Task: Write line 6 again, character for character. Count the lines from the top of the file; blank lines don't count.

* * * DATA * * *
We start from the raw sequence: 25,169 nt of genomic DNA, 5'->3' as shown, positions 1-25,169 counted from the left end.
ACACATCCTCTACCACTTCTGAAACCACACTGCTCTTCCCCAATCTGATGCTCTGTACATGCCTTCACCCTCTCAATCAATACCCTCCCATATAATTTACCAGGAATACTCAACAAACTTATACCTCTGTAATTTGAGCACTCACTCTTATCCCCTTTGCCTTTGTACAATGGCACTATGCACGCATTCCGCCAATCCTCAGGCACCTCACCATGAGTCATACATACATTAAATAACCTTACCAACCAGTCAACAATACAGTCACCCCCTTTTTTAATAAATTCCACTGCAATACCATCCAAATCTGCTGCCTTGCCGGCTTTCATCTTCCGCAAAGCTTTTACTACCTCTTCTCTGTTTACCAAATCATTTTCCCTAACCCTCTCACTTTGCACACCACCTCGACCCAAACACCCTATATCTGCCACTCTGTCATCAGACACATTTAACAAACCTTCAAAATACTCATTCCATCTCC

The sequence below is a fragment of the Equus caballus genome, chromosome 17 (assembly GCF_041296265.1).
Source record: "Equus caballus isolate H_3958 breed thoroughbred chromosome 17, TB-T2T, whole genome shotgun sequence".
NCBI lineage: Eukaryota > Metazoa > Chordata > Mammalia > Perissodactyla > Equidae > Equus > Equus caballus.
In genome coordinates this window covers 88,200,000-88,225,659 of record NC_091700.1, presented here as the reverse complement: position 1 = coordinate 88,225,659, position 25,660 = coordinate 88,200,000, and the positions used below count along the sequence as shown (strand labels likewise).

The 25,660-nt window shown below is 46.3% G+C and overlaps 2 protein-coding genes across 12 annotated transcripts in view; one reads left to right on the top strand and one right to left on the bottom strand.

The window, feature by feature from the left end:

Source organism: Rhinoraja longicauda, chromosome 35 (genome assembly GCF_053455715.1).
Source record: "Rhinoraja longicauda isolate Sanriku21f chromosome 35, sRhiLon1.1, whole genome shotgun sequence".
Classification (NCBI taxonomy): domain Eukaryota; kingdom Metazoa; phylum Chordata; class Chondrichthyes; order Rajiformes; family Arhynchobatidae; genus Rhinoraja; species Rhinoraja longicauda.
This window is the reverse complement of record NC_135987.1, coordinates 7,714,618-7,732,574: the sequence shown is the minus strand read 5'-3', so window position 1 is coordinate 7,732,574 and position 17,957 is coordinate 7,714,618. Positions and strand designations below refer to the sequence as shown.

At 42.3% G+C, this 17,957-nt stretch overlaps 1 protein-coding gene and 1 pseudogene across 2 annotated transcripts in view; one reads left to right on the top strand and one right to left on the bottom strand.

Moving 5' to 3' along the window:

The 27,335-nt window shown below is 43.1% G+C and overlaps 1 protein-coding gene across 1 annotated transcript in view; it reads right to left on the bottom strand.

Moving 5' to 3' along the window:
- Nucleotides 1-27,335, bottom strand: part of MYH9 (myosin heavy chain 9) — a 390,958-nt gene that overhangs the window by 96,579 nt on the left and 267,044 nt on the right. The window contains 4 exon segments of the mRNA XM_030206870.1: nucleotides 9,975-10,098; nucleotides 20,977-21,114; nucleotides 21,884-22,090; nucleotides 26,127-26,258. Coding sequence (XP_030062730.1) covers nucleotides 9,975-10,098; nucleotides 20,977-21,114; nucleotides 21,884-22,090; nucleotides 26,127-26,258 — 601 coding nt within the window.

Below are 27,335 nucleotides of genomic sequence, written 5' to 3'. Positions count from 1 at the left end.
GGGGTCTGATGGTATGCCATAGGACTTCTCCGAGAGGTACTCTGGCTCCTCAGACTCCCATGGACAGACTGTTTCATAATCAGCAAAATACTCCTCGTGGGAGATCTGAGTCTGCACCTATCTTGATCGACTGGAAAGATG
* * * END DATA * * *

In genome coordinates this window covers 88,200,000-88,225,659 of record NC_091700.1, presented here as the reverse complement: position 1 = coordinate 88,225,659, position 25,660 = coordinate 88,200,000, and the positions used below count along the sequence as shown (strand labels likewise).